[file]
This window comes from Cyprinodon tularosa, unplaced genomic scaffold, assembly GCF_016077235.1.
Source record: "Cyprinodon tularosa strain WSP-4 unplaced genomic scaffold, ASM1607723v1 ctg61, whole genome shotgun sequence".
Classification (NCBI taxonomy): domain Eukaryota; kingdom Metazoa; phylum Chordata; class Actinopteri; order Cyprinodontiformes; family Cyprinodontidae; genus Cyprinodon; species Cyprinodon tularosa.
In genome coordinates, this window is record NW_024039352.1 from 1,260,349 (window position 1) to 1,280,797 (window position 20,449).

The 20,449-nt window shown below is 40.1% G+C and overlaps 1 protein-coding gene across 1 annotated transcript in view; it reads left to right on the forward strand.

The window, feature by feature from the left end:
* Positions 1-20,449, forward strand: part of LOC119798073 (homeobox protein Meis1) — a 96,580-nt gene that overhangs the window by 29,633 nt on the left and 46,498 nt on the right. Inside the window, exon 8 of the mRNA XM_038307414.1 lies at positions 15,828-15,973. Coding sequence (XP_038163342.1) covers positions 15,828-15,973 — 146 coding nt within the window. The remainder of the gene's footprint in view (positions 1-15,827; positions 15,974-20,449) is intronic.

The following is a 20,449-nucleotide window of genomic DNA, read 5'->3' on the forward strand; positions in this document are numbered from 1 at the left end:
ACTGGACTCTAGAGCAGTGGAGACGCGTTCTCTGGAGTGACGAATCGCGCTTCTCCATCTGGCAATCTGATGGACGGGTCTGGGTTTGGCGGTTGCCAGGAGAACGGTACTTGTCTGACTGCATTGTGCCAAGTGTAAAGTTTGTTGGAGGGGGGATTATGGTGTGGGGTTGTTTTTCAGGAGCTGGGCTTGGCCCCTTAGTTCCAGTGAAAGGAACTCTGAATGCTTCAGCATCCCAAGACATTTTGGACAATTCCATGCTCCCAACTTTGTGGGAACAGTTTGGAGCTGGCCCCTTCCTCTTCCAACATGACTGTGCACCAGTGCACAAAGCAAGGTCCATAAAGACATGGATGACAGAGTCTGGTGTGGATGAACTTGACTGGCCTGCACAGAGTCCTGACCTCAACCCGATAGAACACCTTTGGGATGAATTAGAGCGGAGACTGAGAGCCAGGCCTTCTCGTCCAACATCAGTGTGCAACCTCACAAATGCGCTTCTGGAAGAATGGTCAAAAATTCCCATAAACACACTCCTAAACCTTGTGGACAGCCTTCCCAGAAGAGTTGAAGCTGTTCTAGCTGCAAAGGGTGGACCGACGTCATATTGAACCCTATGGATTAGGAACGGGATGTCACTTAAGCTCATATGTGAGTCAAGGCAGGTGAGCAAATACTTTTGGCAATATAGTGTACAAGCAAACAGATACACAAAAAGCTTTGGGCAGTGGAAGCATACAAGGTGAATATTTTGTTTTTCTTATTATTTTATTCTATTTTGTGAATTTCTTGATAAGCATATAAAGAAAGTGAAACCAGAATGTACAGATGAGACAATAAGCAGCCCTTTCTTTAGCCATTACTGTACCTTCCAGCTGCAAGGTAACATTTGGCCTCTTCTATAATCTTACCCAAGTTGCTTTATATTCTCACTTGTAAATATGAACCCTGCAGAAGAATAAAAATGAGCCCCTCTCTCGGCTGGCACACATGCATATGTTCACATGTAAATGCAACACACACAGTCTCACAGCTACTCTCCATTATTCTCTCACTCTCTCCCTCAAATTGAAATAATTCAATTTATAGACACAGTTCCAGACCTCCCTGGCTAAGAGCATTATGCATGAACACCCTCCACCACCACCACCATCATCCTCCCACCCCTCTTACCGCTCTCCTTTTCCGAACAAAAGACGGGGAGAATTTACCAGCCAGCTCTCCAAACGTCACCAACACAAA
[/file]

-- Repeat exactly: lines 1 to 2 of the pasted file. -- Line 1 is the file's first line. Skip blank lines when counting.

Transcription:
This window comes from Cyprinodon tularosa, unplaced genomic scaffold, assembly GCF_016077235.1.
Source record: "Cyprinodon tularosa strain WSP-4 unplaced genomic scaffold, ASM1607723v1 ctg61, whole genome shotgun sequence".